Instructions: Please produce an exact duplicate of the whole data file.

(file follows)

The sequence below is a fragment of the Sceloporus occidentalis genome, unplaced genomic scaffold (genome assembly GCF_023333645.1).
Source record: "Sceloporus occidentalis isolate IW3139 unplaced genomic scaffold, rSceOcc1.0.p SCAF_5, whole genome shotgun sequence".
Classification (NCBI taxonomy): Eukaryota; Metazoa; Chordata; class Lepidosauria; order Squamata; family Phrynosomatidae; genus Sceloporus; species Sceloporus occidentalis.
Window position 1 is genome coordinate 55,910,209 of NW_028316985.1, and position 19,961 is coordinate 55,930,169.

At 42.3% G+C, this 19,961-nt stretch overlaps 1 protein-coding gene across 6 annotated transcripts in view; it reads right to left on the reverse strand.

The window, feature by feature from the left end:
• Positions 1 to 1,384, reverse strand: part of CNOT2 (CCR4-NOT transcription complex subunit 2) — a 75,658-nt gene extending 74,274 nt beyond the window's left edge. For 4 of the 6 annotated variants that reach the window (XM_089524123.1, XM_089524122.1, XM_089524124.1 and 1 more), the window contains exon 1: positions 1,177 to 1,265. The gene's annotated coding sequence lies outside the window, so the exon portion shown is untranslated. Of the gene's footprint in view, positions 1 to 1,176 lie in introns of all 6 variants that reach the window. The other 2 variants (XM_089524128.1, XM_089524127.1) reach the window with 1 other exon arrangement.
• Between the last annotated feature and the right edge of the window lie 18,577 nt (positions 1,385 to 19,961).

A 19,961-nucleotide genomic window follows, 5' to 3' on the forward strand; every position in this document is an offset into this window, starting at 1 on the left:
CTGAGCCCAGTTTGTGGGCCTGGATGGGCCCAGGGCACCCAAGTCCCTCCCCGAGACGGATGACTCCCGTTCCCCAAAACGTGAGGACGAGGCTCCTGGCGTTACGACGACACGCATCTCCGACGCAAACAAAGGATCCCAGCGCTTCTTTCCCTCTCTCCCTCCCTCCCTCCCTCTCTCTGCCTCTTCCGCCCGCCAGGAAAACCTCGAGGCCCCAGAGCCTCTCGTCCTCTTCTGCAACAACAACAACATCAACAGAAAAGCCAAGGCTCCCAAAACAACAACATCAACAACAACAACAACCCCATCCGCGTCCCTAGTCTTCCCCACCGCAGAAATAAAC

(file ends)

The sequence below is a fragment of the Sceloporus occidentalis genome, unplaced genomic scaffold (genome assembly GCF_023333645.1).
Source record: "Sceloporus occidentalis isolate IW3139 unplaced genomic scaffold, rSceOcc1.0.p SCAF_5, whole genome shotgun sequence".
Classification (NCBI taxonomy): Eukaryota; Metazoa; Chordata; class Lepidosauria; order Squamata; family Phrynosomatidae; genus Sceloporus; species Sceloporus occidentalis.
Window position 1 is genome coordinate 55,910,209 of NW_028316985.1, and position 19,961 is coordinate 55,930,169.

At 42.3% G+C, this 19,961-nt stretch overlaps 1 protein-coding gene across 6 annotated transcripts in view; it reads right to left on the reverse strand.

The window, feature by feature from the left end:
• Positions 1 to 1,384, reverse strand: part of CNOT2 (CCR4-NOT transcription complex subunit 2) — a 75,658-nt gene extending 74,274 nt beyond the window's left edge. For 4 of the 6 annotated variants that reach the window (XM_089524123.1, XM_089524122.1, XM_089524124.1 and 1 more), the window contains exon 1: positions 1,177 to 1,265. The gene's annotated coding sequence lies outside the window, so the exon portion shown is untranslated. Of the gene's footprint in view, positions 1 to 1,176 lie in introns of all 6 variants that reach the window. The other 2 variants (XM_089524128.1, XM_089524127.1) reach the window with 1 other exon arrangement.
• Between the last annotated feature and the right edge of the window lie 18,577 nt (positions 1,385 to 19,961).

A 19,961-nucleotide genomic window follows, 5' to 3' on the forward strand; every position in this document is an offset into this window, starting at 1 on the left:
CTGAGCCCAGTTTGTGGGCCTGGATGGGCCCAGGGCACCCAAGTCCCTCCCCGAGACGGATGACTCCCGTTCCCCAAAACGTGAGGACGAGGCTCCTGGCGTTACGACGACACGCATCTCCGACGCAAACAAAGGATCCCAGCGCTTCTTTCCCTCTCTCCCTCCCTCCCTCCCTCTCTCTGCCTCTTCCGCCCGCCAGGAAAACCTCGAGGCCCCAGAGCCTCTCGTCCTCTTCTGCAACAACAACAACATCAACAGAAAAGCCAAGGCTCCCAAAACAACAACATCAACAACAACAACAACCCCATCCGCGTCCCTAGTCTTCCCCACCGCAGAAATAAAC